For many decades geological maps have been representing the only way geoscientists conveyed their gained knowledge about the earth and its subsurface. The geological map is often compared to a logical model that has been drawn by geologists based on available often heterogeneous data, mapping experience and personal deduction. The amount of geological information that is "hidden" in a geological map is great, but the number of people that can "read" and utilize the information is very small.
The rapid development of information technology, especially geographical information systems and the Internet has opened the door for developing more effective ways to disseminate and deliver the geoscientific information not only to geoscientists, but also to land planners, natural risk managers and even to general public to use geological data and information in their "field of interest". On the other hand the "digital era" has created new challenges for national geological surveys - natural geoscience data providers to be able to react firstly to the growing demand of our society on the applied and interpreted geoscientific information, which has been evoked especially by the recent natural disasters and the pressure on the prevention and minimizing of their after-effects, secondly to tackle the "in-house" difficulties in getting the vast amount of geoscientific data sources that geological surveys manage interoperable not to mention semantically harmonized.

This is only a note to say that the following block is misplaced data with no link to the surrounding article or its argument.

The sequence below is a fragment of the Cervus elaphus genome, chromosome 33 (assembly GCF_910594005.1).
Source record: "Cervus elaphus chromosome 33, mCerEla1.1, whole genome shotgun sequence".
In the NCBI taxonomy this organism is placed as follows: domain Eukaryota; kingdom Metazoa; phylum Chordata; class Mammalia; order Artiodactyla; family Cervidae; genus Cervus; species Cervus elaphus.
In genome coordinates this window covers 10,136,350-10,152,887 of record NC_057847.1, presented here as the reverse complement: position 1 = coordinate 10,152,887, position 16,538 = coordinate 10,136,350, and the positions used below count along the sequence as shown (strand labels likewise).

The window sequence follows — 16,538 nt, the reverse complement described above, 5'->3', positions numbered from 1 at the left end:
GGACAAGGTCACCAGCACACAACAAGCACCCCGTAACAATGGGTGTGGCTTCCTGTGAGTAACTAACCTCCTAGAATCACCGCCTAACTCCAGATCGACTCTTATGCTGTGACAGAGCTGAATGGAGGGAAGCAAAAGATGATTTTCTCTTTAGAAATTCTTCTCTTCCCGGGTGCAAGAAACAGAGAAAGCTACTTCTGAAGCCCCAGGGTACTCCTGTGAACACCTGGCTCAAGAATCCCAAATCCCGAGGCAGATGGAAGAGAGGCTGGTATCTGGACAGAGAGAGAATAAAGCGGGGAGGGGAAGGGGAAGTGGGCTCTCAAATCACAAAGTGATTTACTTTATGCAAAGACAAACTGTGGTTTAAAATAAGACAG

The presentation will cover and demonstrate a range of the most effective and up to date ways to disseminate geological information starting from presenting utilization of Internet Map Server technology and common geoscience data model (including GeoSciML) to provide on-line access to digital (raster or vector) national geological maps and related geoscience information through on-line automated geo-reporting systems that harvest the amount of different geoscience data sources and ending in the possible future integration of geoscience information services into distributed complex environmental systems or development of global geoscience ontological services for earth sciences based upon Semantic Web Services oriented architectures.